A Breath of Fresh Air: “The Reagan Rhetoric: History and Memory in 1980s America” by Dr Toby Bates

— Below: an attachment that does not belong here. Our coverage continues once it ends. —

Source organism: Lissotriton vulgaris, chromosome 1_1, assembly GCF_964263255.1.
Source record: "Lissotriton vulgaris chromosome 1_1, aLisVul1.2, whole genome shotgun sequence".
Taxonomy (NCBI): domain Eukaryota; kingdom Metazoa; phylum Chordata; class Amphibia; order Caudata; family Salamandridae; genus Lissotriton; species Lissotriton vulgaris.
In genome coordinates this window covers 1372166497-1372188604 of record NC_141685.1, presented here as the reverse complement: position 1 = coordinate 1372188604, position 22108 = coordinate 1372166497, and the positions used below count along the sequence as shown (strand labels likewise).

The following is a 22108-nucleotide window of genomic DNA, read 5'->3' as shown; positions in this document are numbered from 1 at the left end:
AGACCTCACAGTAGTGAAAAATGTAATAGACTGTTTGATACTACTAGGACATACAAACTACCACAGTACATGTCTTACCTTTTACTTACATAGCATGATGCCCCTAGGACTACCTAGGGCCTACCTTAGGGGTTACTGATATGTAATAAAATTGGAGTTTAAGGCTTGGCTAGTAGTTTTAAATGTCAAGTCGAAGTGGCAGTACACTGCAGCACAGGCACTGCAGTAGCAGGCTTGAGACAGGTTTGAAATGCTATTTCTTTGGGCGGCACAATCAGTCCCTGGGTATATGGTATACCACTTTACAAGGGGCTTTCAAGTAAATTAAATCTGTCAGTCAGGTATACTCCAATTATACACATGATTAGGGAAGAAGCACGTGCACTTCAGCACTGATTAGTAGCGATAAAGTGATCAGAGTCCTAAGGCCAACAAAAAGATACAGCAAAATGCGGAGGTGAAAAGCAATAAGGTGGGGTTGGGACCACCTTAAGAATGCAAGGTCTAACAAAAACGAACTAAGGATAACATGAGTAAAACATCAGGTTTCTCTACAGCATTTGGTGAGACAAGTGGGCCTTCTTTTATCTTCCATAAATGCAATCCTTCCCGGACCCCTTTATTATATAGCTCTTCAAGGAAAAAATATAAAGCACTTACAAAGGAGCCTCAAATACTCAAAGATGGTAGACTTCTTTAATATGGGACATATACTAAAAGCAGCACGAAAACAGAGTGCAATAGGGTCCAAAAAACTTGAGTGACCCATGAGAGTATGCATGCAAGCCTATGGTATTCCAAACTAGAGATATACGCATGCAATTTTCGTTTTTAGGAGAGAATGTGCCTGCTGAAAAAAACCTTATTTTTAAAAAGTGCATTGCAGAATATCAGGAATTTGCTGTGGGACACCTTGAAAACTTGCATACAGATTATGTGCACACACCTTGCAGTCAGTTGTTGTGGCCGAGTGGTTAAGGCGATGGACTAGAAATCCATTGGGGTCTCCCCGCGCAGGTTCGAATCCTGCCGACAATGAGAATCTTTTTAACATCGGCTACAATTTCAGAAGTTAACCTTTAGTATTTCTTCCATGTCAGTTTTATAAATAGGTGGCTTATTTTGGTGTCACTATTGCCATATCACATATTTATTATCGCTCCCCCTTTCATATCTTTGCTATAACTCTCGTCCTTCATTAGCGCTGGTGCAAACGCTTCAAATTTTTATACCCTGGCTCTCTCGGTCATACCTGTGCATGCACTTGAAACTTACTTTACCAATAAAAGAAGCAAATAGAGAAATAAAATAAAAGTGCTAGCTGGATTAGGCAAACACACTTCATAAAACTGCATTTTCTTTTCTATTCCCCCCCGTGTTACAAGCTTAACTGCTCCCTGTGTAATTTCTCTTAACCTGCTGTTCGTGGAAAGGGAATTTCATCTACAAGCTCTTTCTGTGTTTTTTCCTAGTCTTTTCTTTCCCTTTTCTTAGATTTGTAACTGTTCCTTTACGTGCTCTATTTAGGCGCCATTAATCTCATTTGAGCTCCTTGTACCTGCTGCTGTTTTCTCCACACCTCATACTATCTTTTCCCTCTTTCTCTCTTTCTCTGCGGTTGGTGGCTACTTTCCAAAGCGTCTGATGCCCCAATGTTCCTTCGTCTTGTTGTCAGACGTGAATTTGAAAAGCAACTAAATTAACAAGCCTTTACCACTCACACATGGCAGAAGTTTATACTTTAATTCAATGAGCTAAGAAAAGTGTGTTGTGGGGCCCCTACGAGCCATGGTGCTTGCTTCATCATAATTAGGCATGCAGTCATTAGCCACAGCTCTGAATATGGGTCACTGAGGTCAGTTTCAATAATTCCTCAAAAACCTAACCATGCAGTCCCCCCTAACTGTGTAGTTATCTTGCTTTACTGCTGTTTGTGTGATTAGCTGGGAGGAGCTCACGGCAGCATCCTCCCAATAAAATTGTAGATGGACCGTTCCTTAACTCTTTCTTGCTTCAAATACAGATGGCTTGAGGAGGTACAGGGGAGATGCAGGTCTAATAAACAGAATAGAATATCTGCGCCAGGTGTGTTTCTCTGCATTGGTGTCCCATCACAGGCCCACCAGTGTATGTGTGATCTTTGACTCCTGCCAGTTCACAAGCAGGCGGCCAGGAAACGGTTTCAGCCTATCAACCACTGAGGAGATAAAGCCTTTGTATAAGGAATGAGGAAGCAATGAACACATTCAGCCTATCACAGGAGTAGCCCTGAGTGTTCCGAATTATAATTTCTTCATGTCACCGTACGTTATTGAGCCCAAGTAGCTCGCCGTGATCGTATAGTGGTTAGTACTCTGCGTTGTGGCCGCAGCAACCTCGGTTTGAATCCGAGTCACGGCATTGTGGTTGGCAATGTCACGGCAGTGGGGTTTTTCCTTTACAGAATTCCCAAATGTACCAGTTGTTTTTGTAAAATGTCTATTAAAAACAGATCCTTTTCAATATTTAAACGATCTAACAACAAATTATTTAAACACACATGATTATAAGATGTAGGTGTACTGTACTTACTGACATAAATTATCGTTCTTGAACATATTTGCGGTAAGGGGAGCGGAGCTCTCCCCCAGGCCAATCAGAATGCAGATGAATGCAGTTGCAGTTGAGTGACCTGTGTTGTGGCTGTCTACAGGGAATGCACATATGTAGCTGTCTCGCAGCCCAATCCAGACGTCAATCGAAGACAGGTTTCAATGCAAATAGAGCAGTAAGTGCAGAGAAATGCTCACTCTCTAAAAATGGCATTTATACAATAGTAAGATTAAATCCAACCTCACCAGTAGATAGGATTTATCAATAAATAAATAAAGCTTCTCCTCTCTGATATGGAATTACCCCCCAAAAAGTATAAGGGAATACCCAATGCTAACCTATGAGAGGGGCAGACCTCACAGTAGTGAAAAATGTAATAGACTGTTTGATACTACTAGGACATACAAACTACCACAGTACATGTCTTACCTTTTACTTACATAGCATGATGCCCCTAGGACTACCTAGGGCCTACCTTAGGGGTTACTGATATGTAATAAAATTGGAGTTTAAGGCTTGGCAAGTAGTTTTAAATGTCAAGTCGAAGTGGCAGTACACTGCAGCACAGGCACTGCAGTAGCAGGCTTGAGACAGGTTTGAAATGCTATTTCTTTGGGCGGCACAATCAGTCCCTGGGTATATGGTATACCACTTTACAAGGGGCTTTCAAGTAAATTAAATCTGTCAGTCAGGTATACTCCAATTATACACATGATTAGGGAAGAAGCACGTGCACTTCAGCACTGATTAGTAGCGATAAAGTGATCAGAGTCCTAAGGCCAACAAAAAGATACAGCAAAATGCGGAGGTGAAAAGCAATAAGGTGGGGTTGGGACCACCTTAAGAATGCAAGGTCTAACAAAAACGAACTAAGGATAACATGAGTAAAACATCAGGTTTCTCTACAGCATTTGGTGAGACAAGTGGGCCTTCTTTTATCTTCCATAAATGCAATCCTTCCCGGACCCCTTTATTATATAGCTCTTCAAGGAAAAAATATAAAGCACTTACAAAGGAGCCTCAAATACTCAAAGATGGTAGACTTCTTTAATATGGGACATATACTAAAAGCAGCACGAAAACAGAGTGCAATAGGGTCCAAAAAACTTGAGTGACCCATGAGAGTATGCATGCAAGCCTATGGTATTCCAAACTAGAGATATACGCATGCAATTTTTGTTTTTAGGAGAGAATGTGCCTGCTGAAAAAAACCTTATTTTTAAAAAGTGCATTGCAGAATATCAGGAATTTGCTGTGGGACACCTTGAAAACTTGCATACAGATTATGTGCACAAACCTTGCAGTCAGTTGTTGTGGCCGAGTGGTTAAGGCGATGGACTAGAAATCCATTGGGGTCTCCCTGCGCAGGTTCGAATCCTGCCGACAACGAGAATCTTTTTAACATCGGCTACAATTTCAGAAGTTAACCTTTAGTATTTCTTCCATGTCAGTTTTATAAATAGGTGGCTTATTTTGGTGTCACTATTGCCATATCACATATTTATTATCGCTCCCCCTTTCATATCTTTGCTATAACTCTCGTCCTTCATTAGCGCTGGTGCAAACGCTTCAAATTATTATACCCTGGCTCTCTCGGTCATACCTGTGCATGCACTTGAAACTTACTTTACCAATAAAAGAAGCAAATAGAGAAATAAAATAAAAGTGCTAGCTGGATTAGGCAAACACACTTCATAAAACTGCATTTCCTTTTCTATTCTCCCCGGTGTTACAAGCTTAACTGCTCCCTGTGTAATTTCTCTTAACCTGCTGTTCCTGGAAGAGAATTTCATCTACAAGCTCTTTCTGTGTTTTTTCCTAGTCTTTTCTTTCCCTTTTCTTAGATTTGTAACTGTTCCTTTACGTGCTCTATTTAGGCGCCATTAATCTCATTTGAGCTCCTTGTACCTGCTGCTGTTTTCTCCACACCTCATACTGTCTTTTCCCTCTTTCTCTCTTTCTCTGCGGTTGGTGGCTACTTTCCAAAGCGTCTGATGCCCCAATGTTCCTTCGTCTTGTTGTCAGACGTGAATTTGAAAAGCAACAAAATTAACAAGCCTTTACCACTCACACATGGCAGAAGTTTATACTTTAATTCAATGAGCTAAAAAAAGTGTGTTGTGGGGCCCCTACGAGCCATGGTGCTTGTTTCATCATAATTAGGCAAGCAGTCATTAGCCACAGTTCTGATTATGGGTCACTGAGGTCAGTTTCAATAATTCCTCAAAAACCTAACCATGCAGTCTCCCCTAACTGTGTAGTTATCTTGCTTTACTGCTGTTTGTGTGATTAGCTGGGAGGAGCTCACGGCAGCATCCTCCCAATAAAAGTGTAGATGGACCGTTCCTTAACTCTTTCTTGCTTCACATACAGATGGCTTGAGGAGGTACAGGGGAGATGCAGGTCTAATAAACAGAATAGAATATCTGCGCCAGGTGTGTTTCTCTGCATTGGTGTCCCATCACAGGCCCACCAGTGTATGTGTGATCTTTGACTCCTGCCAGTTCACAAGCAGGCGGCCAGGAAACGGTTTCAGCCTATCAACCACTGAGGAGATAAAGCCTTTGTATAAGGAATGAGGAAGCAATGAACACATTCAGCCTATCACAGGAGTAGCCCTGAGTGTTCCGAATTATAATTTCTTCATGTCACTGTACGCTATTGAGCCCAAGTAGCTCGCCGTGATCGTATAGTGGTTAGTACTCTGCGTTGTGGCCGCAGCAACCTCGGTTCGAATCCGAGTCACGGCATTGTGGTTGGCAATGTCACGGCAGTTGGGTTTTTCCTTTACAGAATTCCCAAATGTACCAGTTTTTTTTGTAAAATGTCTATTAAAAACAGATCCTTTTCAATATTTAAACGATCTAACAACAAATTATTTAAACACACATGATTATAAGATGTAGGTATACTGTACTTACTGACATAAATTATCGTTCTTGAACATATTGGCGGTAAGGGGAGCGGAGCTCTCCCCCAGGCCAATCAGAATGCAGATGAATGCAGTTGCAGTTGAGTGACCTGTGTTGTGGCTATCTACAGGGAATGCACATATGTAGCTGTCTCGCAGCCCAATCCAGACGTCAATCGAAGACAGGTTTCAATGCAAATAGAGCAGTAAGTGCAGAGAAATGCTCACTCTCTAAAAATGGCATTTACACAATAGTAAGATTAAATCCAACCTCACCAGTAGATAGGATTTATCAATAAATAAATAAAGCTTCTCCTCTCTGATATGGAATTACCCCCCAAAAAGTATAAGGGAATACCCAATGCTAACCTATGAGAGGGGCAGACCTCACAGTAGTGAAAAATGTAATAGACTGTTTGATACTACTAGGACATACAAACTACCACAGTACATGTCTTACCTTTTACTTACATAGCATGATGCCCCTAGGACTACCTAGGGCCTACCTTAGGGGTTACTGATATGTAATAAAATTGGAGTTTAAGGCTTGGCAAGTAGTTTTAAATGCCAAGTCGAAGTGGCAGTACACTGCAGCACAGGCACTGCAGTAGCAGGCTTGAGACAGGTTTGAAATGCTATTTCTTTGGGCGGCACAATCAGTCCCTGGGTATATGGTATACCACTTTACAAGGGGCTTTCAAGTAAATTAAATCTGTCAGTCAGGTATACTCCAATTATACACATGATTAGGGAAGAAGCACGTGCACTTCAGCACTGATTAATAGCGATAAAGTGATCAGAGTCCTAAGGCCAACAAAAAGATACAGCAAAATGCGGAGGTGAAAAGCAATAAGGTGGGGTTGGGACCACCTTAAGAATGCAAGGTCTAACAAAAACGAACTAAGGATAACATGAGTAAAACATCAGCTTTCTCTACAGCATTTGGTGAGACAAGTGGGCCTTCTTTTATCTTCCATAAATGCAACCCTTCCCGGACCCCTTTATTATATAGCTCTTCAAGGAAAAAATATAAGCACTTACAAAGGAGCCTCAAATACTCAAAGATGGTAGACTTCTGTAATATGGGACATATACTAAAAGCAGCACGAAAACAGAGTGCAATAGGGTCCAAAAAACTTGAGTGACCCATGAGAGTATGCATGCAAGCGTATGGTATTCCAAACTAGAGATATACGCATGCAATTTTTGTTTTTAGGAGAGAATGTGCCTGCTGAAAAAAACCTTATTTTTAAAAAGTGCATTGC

So much of the written word today is only used to titillate or sensationalize, to hide opinion within thinly veiled pseudo-objective commentary and to debase the beauty of language once used within a covenant to inform and illuminate the process of discovery and growth. Too much of the public record in a sharply divided nation has been used to wound, destroy and tear down the subjects of print and online articles, editorials and books. Even sadder than the bitter harvest of dry columnists and stealth agents for political masters masquerading as journalists, are many of the works of so-called learned residents of the halls of academia who issue lazy and pretentious books that promise much and deliver little.In the case of Ronald Reagan so much has been written under the promise of objectivity and a careful and strict historical examination of the man who was the President of the United States, but such promise often evaporated after only a few chapters. Those who love history were ready for a certain kind of book on Reagan that perhaps could only be written after the calming balm of time had softened rancor, putting distance between the inquiry and the partisan noise of Reagan’s time.It has taken an historian, a professor at Mississippi State University, to finally get it right, to free us from the shallow sycophancy of those wedded to the political right and left in the country–determined as many have been to color or shade the historical record with their views–to either canonize Reagan or to demonize him in broad strokes of poison brushes. Dr. Toby Bates’ exhaustive research has paid off for him and for all serious readers seeking to find meaning for the present and the future in lessons from the past, to know where we have been that we might know where to go–the chief value for man in his recorded history.It may sound like an indulgence in hyperbole to say that Dr. Bates’ book was hard to put down, particularly since it could be an extraordinary text of political and cultural history for use in the classroom, or an intellectual indulgence for those pipe-smoking intellectual types of old, framed in black and white photos in their studies on rainy days, captured forever young in cardigan sweaters, thoughtful in black-rimmed glasses, a steaming cup of coffee on their cluttered desks–transfixed by the book they were reading. Dr. Bates has transcended the limitations of both applications. The depth of the book and the palette on which he paints produces a richness that does not compromise the faithful neutrality of his position as guide and historical recorder, a duty that Dr. Bates remains faithful to. He provides a trip in a time machine worthy of H.G. Wells to another era for those that only want to go there and see what it was like for themselves.Love him or hate him, Ronald Reagan was a towering figure on the American scene. A champion of liberty and free markets, Reagan confronted the challenges of his hour–the Soviet Communist empire, a choking economy, a weakened executive branch, and a nation still reeling from Watergate, Vietnam, malaise, hostages in Iran and the frustration of an America viewed as suddenly impotent by its own people. Reagan walked across the treacherous terrain of his rendezvous with destiny with an infectious optimism and a gift for communication that he employed to bypass the corporate media and speak to the collective consciousness of the unique people called Americans.In this book, we can once again examine topics still relevant today–state’s rights vs. federalism, liberty vs. an ever expanding central government, Keynesianism vs. supply side economics, American exceptionalism vs. a new world order, civility in political discourse vs. shout down, invective-laden diatribes, and all the issues that require constant re-examination lest the biases of the historians and commentators of the moment highjack our most treasured possession–our shared history.The book’s lessons in the complexities of leadership, triumphs and failures, public figures who lead by example and not a heavy hand, and a timeless resilience, loom large for a nation again in crisis in 2011. Thanks to Dr. Bates, whose love for history and facts is written on every page, we can go to the 1980s and glean from his work’s scrupulous adherence to integrity, what Ronald Reagan meant to the nation, and why so many politicians of all stripes now try to stand in the shade of the long shadow he still casts across the fruited plains, hoping by osmosis to appear to become larger than life leaders at a moment when there appear to no longer be any answers.

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